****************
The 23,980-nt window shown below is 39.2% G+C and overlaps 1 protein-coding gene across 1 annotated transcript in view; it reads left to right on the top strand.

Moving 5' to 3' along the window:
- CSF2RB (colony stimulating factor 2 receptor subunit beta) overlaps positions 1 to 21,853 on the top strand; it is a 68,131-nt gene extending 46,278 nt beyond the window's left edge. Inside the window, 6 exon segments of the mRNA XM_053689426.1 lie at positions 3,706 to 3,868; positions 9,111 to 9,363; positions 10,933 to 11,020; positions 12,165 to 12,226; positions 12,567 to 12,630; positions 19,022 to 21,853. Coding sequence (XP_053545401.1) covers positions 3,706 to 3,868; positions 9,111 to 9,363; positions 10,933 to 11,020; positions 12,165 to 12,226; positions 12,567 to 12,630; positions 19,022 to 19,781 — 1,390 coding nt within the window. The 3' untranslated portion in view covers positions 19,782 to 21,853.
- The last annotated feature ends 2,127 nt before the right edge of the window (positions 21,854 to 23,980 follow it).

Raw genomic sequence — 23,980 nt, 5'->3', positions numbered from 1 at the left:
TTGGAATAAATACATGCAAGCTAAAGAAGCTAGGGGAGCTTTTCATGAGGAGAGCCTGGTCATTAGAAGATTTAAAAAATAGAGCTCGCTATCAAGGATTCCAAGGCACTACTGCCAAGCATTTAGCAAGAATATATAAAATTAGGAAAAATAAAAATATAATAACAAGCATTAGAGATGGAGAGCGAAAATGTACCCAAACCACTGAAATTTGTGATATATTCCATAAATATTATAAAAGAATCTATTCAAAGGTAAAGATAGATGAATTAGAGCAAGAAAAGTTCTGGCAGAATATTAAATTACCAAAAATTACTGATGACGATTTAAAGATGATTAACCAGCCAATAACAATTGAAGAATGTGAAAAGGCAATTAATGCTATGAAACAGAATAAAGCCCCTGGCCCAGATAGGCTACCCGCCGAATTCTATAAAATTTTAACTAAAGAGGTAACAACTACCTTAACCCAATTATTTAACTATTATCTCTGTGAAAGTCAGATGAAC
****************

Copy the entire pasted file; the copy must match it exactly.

The 23,980-nt window shown below is 39.2% G+C and overlaps 1 protein-coding gene across 1 annotated transcript in view; it reads left to right on the top strand.

Moving 5' to 3' along the window:
- CSF2RB (colony stimulating factor 2 receptor subunit beta) overlaps positions 1 to 21,853 on the top strand; it is a 68,131-nt gene extending 46,278 nt beyond the window's left edge. Inside the window, 6 exon segments of the mRNA XM_053689426.1 lie at positions 3,706 to 3,868; positions 9,111 to 9,363; positions 10,933 to 11,020; positions 12,165 to 12,226; positions 12,567 to 12,630; positions 19,022 to 21,853. Coding sequence (XP_053545401.1) covers positions 3,706 to 3,868; positions 9,111 to 9,363; positions 10,933 to 11,020; positions 12,165 to 12,226; positions 12,567 to 12,630; positions 19,022 to 19,781 — 1,390 coding nt within the window. The 3' untranslated portion in view covers positions 19,782 to 21,853.
- The last annotated feature ends 2,127 nt before the right edge of the window (positions 21,854 to 23,980 follow it).

Raw genomic sequence — 23,980 nt, 5'->3', positions numbered from 1 at the left:
TTGGAATAAATACATGCAAGCTAAAGAAGCTAGGGGAGCTTTTCATGAGGAGAGCCTGGTCATTAGAAGATTTAAAAAATAGAGCTCGCTATCAAGGATTCCAAGGCACTACTGCCAAGCATTTAGCAAGAATATATAAAATTAGGAAAAATAAAAATATAATAACAAGCATTAGAGATGGAGAGCGAAAATGTACCCAAACCACTGAAATTTGTGATATATTCCATAAATATTATAAAAGAATCTATTCAAAGGTAAAGATAGATGAATTAGAGCAAGAAAAGTTCTGGCAGAATATTAAATTACCAAAAATTACTGATGACGATTTAAAGATGATTAACCAGCCAATAACAATTGAAGAATGTGAAAAGGCAATTAATGCTATGAAACAGAATAAAGCCCCTGGCCCAGATAGGCTACCCGCCGAATTCTATAAAATTTTAACTAAAGAGGTAACAACTACCTTAACCCAATTATTTAACTATTATCTCTGTGAAAGTCAGATGAAC